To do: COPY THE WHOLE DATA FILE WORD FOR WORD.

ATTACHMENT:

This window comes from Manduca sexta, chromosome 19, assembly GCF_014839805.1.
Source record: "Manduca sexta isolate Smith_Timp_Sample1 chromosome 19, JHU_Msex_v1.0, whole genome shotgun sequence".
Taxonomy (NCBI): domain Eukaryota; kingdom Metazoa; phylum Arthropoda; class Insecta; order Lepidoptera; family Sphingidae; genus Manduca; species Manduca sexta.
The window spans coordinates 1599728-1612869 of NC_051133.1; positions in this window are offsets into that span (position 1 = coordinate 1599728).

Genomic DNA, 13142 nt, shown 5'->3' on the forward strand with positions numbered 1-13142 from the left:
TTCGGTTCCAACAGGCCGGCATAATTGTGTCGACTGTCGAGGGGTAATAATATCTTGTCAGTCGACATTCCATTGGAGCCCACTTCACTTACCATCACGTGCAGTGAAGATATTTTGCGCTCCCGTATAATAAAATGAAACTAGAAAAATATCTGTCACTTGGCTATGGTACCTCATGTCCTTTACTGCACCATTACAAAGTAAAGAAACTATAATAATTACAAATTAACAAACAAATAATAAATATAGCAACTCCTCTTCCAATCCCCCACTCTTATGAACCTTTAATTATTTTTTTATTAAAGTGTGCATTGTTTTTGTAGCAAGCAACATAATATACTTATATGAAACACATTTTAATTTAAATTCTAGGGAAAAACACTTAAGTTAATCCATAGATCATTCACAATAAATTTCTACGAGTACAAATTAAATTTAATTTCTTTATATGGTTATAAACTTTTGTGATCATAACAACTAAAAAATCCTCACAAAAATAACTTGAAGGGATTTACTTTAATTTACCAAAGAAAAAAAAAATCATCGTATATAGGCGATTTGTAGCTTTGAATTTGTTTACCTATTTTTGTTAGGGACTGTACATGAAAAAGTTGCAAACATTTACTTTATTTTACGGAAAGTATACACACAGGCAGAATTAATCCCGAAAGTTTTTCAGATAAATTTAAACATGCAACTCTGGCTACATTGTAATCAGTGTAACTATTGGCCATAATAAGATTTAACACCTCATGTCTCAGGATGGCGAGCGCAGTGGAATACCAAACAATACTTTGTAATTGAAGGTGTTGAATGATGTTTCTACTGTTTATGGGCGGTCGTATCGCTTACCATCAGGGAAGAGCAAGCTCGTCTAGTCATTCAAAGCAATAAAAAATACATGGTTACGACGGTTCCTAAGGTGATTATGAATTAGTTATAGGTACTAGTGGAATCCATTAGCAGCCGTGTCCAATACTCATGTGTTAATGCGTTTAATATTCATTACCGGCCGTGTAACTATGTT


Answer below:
This window comes from Manduca sexta, chromosome 19, assembly GCF_014839805.1.
Source record: "Manduca sexta isolate Smith_Timp_Sample1 chromosome 19, JHU_Msex_v1.0, whole genome shotgun sequence".
Taxonomy (NCBI): domain Eukaryota; kingdom Metazoa; phylum Arthropoda; class Insecta; order Lepidoptera; family Sphingidae; genus Manduca; species Manduca sexta.
The window spans coordinates 1599728-1612869 of NC_051133.1; positions in this window are offsets into that span (position 1 = coordinate 1599728).

Genomic DNA, 13142 nt, shown 5'->3' on the forward strand with positions numbered 1-13142 from the left:
TTCGGTTCCAACAGGCCGGCATAATTGTGTCGACTGTCGAGGGGTAATAATATCTTGTCAGTCGACATTCCATTGGAGCCCACTTCACTTACCATCACGTGCAGTGAAGATATTTTGCGCTCCCGTATAATAAAATGAAACTAGAAAAATATCTGTCACTTGGCTATGGTACCTCATGTCCTTTACTGCACCATTACAAAGTAAAGAAACTATAATAATTACAAATTAACAAACAAATAATAAATATAGCAACTCCTCTTCCAATCCCCCACTCTTATGAACCTTTAATTATTTTTTTATTAAAGTGTGCATTGTTTTTGTAGCAAGCAACATAATATACTTATATGAAACACATTTTAATTTAAATTCTAGGGAAAAACACTTAAGTTAATCCATAGATCATTCACAATAAATTTCTACGAGTACAAATTAAATTTAATTTCTTTATATGGTTATAAACTTTTGTGATCATAACAACTAAAAAATCCTCACAAAAATAACTTGAAGGGATTTACTTTAATTTACCAAAGAAAAAAAAAATCATCGTATATAGGCGATTTGTAGCTTTGAATTTGTTTACCTATTTTTGTTAGGGACTGTACATGAAAAAGTTGCAAACATTTACTTTATTTTACGGAAAGTATACACACAGGCAGAATTAATCCCGAAAGTTTTTCAGATAAATTTAAACATGCAACTCTGGCTACATTGTAATCAGTGTAACTATTGGCCATAATAAGATTTAACACCTCATGTCTCAGGATGGCGAGCGCAGTGGAATACCAAACAATACTTTGTAATTGAAGGTGTTGAATGATGTTTCTACTGTTTATGGGCGGTCGTATCGCTTACCATCAGGGAAGAGCAAGCTCGTCTAGTCATTCAAAGCAATAAAAAATACATGGTTACGACGGTTCCTAAGGTGATTATGAATTAGTTATAGGTACTAGTGGAATCCATTAGCAGCCGTGTCCAATACTCATGTGTTAATGCGTTTAATATTCATTACCGGCCGTGTAACTATGTT